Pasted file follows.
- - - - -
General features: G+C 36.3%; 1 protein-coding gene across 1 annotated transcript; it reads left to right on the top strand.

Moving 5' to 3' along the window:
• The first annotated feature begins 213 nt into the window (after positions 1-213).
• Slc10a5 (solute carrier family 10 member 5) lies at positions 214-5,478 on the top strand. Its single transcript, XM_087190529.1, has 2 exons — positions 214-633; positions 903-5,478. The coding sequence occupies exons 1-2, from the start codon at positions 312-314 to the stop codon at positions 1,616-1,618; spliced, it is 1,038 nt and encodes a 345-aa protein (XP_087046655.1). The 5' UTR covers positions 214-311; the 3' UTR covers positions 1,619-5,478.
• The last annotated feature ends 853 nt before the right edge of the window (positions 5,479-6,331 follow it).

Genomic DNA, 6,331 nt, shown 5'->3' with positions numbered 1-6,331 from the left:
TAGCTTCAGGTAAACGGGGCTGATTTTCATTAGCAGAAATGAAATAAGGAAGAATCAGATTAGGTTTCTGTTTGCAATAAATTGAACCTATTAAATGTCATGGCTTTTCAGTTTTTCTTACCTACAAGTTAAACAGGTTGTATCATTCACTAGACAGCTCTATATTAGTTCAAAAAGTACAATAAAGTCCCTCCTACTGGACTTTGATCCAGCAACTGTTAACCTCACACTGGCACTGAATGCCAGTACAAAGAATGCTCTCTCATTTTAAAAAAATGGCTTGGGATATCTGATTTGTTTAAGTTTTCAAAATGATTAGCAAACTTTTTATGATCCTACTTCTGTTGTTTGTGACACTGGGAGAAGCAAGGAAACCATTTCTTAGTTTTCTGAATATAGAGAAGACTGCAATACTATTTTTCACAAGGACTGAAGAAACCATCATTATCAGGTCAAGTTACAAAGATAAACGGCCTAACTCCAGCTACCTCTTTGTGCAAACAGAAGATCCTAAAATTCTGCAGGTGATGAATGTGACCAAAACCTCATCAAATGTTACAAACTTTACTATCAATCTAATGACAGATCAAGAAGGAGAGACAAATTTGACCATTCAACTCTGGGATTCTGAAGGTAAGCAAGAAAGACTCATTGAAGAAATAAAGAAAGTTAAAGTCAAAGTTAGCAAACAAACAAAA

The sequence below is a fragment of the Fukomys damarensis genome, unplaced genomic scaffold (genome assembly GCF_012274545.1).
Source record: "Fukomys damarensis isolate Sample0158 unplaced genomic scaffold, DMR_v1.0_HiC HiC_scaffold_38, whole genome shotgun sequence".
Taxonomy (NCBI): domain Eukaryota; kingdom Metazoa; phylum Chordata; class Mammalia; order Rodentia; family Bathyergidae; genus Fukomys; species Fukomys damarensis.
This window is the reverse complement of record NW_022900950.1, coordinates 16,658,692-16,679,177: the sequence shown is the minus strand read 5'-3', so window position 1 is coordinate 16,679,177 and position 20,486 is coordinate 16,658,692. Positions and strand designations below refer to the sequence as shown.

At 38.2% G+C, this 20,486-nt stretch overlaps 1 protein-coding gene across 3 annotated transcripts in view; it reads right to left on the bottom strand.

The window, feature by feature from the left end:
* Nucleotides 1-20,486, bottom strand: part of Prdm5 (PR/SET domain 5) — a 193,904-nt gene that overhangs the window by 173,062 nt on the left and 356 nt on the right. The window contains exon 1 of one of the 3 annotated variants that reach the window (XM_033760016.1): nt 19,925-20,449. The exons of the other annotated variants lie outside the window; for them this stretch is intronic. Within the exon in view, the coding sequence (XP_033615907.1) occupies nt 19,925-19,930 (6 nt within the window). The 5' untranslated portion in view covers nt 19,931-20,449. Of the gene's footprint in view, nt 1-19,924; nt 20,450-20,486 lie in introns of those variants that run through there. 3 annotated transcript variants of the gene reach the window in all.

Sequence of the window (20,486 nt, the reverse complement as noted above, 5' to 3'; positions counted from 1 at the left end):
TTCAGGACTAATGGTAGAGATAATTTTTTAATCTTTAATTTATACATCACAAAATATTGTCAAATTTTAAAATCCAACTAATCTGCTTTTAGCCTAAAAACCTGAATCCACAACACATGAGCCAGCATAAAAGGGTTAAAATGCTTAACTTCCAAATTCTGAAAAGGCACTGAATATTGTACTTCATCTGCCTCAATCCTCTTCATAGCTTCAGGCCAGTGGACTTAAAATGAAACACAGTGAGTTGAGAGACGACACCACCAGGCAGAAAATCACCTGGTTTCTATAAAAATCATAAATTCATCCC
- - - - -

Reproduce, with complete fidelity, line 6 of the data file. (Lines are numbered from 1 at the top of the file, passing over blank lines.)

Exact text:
Genomic DNA, 6,331 nt, shown 5'->3' with positions numbered 1-6,331 from the left: